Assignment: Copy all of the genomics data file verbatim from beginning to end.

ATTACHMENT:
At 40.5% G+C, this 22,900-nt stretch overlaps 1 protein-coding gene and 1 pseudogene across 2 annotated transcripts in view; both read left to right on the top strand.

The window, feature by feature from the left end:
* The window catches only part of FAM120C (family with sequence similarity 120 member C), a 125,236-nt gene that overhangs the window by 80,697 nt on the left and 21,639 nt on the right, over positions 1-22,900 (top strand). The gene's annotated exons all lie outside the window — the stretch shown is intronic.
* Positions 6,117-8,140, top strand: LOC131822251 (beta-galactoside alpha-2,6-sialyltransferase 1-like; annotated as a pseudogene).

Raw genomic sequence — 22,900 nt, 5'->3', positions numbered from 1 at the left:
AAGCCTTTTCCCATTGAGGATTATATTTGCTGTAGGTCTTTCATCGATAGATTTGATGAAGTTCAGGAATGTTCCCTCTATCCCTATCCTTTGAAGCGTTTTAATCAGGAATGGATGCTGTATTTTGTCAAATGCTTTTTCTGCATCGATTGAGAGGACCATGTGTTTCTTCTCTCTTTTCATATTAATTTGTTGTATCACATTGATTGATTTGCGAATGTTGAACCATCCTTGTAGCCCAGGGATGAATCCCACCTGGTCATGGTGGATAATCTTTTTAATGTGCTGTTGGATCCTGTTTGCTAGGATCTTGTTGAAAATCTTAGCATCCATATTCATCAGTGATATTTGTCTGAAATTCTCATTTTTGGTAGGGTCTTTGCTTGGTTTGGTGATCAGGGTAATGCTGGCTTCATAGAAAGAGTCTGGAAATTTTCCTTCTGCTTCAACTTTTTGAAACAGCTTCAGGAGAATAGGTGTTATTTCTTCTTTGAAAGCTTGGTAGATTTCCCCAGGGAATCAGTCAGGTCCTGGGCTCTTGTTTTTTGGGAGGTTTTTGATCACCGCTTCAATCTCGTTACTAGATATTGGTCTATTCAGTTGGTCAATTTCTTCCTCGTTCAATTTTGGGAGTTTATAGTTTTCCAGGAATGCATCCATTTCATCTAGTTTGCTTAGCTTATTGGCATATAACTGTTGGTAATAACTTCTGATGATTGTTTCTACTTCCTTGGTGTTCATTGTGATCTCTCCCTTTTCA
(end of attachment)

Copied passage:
At 40.5% G+C, this 22,900-nt stretch overlaps 1 protein-coding gene and 1 pseudogene across 2 annotated transcripts in view; both read left to right on the top strand.

The window, feature by feature from the left end:
* The window catches only part of FAM120C (family with sequence similarity 120 member C), a 125,236-nt gene that overhangs the window by 80,697 nt on the left and 21,639 nt on the right, over positions 1-22,900 (top strand). The gene's annotated exons all lie outside the window — the stretch shown is intronic.
* Positions 6,117-8,140, top strand: LOC131822251 (beta-galactoside alpha-2,6-sialyltransferase 1-like; annotated as a pseudogene).

Raw genomic sequence — 22,900 nt, 5'->3', positions numbered from 1 at the left:
AAGCCTTTTCCCATTGAGGATTATATTTGCTGTAGGTCTTTCATCGATAGATTTGATGAAGTTCAGGAATGTTCCCTCTATCCCTATCCTTTGAAGCGTTTTAATCAGGAATGGATGCTGTATTTTGTCAAATGCTTTTTCTGCATCGATTGAGAGGACCATGTGTTTCTTCTCTCTTTTCATATTAATTTGTTGTATCACATTGATTGATTTGCGAATGTTGAACCATCCTTGTAGCCCAGGGATGAATCCCACCTGGTCATGGTGGATAATCTTTTTAATGTGCTGTTGGATCCTGTTTGCTAGGATCTTGTTGAAAATCTTAGCATCCATATTCATCAGTGATATTTGTCTGAAATTCTCATTTTTGGTAGGGTCTTTGCTTGGTTTGGTGATCAGGGTAATGCTGGCTTCATAGAAAGAGTCTGGAAATTTTCCTTCTGCTTCAACTTTTTGAAACAGCTTCAGGAGAATAGGTGTTATTTCTTCTTTGAAAGCTTGGTAGATTTCCCCAGGGAATCAGTCAGGTCCTGGGCTCTTGTTTTTTGGGAGGTTTTTGATCACCGCTTCAATCTCGTTACTAGATATTGGTCTATTCAGTTGGTCAATTTCTTCCTCGTTCAATTTTGGGAGTTTATAGTTTTCCAGGAATGCATCCATTTCATCTAGTTTGCTTAGCTTATTGGCATATAACTGTTGGTAATAACTTCTGATGATTGTTTCTACTTCCTTGGTGTTCATTGTGATCTCTCCCTTTTCA